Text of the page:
A HUNTINGDON mum has ignored medical advice and has decided to use a helmet pioneered in America to treat her baby s flat head. Sophie Purnell, of Maple Drive, borrowed £1,850 from her family to pay for the helmet for her nine-month-old son Mason. He ha
A HUNTINGDON mum has ignored medical advice and has decided to use a helmet pioneered in America to treat her baby's flat head.
Sophie Purnell, of Maple Drive, borrowed £1,850 from her family to pay for the helmet for her nine-month-old son Mason.
He has plagiocephaly, when a baby's head is forced to grow in different directions because they are sleeping in a set position or because muscles attached to the skull are getting squashed or pulled flat.
Mrs Purnell said: "My little boy had a flat spot on his head when he was born, but he wasn't diagnosed with plagiocephaly until six weeks later at his check-up when the flat side had already formed on his head."
She was told by her doctor to move Mason's head slightly if he stayed in one position when asleep and not to worry about it.
When she did not notice any change, she booked another appointment with her doctor, who referred her to a consultant at Hinchingbrooke Hospital.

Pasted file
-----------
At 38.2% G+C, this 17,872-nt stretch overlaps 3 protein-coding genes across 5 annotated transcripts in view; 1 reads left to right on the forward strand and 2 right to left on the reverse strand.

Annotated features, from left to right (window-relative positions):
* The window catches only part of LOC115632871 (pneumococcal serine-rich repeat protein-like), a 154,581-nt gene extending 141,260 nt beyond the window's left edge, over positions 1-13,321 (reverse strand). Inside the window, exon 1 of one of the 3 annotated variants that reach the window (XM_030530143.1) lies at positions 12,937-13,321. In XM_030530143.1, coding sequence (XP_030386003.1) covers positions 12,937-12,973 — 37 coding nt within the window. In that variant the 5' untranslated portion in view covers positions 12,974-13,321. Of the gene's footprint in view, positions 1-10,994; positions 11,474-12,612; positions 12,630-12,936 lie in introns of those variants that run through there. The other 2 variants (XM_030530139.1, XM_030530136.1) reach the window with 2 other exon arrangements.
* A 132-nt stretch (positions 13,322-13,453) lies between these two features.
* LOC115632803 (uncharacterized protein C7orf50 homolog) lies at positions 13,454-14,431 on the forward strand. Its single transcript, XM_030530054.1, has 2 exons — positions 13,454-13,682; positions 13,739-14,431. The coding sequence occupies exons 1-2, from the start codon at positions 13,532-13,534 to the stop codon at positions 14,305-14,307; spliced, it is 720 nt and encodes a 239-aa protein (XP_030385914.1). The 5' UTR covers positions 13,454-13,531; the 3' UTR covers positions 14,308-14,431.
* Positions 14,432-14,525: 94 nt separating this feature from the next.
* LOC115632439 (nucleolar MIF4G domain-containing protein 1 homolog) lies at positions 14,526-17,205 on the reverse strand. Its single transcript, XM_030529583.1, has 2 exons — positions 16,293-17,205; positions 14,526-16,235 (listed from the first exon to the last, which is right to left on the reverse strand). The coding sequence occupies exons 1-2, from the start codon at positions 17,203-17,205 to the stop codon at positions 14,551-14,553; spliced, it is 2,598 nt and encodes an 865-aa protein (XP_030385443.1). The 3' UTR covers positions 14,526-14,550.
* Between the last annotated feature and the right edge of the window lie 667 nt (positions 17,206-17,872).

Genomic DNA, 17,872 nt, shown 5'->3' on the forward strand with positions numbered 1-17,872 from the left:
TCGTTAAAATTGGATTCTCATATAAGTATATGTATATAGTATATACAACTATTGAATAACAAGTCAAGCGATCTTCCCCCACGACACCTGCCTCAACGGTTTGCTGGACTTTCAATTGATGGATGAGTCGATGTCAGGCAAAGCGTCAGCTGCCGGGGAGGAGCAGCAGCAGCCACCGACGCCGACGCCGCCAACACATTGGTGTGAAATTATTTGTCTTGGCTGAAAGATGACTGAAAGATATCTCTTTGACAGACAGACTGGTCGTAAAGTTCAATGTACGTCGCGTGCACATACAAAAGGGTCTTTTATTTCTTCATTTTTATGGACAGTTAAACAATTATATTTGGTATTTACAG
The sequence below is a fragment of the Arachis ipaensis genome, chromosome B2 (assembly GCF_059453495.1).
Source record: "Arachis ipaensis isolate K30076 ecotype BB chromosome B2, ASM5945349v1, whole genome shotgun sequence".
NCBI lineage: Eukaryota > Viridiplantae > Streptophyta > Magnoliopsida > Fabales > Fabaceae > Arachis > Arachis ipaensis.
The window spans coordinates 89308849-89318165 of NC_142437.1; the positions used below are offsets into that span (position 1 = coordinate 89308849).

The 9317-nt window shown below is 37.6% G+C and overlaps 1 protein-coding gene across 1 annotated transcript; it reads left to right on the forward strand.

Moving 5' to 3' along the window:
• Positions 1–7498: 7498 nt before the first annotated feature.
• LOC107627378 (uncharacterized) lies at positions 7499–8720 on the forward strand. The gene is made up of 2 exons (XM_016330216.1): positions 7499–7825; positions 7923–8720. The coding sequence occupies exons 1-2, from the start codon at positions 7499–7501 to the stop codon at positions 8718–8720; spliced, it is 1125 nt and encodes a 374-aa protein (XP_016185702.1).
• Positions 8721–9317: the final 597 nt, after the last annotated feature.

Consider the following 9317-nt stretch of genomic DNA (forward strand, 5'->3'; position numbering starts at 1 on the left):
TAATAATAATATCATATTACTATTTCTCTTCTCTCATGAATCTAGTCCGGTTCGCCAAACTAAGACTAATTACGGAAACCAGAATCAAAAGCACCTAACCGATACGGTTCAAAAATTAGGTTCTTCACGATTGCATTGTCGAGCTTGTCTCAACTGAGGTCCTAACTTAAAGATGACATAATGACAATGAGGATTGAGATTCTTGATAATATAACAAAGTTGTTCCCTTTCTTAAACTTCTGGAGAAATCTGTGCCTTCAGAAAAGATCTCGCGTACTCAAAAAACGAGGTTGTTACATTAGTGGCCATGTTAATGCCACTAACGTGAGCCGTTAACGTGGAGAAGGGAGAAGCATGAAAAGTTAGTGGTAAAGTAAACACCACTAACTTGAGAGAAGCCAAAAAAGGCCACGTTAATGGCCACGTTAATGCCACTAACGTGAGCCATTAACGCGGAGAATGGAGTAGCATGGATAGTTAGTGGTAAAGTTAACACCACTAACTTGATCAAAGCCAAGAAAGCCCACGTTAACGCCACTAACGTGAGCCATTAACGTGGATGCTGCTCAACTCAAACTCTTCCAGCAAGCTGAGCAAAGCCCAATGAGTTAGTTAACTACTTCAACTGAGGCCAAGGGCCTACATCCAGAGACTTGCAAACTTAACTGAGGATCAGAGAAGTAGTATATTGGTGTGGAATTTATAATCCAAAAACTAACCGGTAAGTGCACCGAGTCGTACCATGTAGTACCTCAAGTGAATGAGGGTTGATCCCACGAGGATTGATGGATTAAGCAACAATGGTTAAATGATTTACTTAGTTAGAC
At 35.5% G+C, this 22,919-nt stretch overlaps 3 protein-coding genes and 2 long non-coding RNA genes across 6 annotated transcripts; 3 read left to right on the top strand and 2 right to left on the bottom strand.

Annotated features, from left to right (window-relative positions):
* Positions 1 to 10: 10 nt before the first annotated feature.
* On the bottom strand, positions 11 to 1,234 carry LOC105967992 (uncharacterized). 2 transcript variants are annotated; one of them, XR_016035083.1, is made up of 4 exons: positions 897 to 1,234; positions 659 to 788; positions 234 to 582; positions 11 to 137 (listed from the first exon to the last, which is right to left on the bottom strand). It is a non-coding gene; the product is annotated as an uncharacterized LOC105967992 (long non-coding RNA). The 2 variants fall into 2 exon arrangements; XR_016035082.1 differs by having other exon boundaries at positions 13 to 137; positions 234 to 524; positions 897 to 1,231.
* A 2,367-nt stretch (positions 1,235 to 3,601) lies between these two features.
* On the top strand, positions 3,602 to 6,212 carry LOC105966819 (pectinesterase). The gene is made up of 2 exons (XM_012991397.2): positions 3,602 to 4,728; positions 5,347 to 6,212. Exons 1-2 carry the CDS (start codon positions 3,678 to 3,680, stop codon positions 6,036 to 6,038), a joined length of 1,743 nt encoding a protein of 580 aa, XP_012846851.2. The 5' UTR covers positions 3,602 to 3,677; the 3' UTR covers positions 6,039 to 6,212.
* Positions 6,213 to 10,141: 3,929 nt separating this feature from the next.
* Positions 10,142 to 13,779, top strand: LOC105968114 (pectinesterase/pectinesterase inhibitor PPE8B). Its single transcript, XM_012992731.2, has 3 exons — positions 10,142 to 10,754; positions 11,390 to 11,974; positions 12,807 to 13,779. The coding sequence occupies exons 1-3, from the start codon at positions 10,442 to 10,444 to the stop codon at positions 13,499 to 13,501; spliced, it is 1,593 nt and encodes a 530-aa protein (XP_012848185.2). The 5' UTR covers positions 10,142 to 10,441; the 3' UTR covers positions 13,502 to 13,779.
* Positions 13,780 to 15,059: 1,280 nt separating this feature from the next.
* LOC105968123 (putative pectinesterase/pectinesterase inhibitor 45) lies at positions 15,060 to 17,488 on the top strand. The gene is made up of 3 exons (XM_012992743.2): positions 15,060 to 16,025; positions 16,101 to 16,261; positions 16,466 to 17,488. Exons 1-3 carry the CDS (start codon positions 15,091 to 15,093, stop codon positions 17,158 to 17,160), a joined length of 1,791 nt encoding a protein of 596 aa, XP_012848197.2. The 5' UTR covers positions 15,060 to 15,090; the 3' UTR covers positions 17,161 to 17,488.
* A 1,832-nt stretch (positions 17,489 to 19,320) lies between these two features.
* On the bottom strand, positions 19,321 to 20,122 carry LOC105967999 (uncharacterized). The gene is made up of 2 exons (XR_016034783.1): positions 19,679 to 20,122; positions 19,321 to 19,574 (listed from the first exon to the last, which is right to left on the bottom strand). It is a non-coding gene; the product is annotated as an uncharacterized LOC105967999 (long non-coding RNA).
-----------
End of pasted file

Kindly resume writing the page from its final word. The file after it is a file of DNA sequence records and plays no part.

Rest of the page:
She said: "The consultant told me to re-position Mason's head, which was annoying as I had already tried that and it didn't seem to work.
"I took his advice but when I started to notice Mason's ears were un-symmetrical I decided to do more."
After watching a TV programme on helmets made in America that are designed to mould a baby's head back into shape, she made a visit to a private clinic in London.
"I was told the treatment would cost £1,850 unless I could get a referral but I couldn't get one. I don't know what I would have done if my family hadn't have put forward the money," she said.
Mason has been wearing the helmet 23 hours a day for about eight weeks and Mrs Purnell said it had made a difference.
He will continue to wear it for the next three months.
Mrs Purnell said: "His head is much rounder. I put the change in the shape of his head down to the helmet.
"I'm not saying it will work for every baby but I truly believe it has worked for Mason.
"I didn't get help from the NHS but I want to let people who have been in my situation know that helmets do work, and then maybe it will change the mind of NHS workers and allow some people to get help with the cost of the treatment."
A spokesman for Great Ormond Street Hospital said: "There is no strong evidence to suggest that helmets solve plagiocephaly any better than re-positioning or just leaving it alone."
A plagiocephaly fact sheet on the Great Ormond Street Hospital website states: "The use of baby helmets remains controversial.
"Does a helmet add anything? The answer is that we do not know for sure."
INFORMATION: To find out more about plagiocephaly visit www.plagiocephalyuk.co.uk or www.ich.ucl.ac.uk